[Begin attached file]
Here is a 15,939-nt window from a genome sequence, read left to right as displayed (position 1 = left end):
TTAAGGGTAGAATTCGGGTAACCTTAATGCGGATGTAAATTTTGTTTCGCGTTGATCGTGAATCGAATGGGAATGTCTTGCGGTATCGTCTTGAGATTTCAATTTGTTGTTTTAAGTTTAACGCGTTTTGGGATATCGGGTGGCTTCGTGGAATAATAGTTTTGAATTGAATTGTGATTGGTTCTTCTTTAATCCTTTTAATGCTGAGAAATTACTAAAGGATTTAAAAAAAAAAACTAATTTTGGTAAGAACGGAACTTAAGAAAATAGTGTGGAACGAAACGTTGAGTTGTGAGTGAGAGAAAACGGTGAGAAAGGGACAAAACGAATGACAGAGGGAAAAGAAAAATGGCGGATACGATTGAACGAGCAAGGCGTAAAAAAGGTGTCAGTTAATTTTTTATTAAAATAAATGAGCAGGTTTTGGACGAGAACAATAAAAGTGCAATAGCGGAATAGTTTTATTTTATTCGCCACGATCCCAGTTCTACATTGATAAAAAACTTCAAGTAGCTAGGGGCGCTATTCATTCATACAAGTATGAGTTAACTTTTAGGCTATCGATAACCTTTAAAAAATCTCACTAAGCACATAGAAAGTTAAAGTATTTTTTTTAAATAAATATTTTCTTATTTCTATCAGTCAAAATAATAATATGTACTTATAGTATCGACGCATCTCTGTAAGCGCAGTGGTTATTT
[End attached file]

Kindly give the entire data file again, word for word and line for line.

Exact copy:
Here is a 15,939-nt window from a genome sequence, read left to right as displayed (position 1 = left end):
TTAAGGGTAGAATTCGGGTAACCTTAATGCGGATGTAAATTTTGTTTCGCGTTGATCGTGAATCGAATGGGAATGTCTTGCGGTATCGTCTTGAGATTTCAATTTGTTGTTTTAAGTTTAACGCGTTTTGGGATATCGGGTGGCTTCGTGGAATAATAGTTTTGAATTGAATTGTGATTGGTTCTTCTTTAATCCTTTTAATGCTGAGAAATTACTAAAGGATTTAAAAAAAAAAACTAATTTTGGTAAGAACGGAACTTAAGAAAATAGTGTGGAACGAAACGTTGAGTTGTGAGTGAGAGAAAACGGTGAGAAAGGGACAAAACGAATGACAGAGGGAAAAGAAAAATGGCGGATACGATTGAACGAGCAAGGCGTAAAAAAGGTGTCAGTTAATTTTTTATTAAAATAAATGAGCAGGTTTTGGACGAGAACAATAAAAGTGCAATAGCGGAATAGTTTTATTTTATTCGCCACGATCCCAGTTCTACATTGATAAAAAACTTCAAGTAGCTAGGGGCGCTATTCATTCATACAAGTATGAGTTAACTTTTAGGCTATCGATAACCTTTAAAAAATCTCACTAAGCACATAGAAAGTTAAAGTATTTTTTTTAAATAAATATTTTCTTATTTCTATCAGTCAAAATAATAATATGTACTTATAGTATCGACGCATCTCTGTAAGCGCAGTGGTTATTT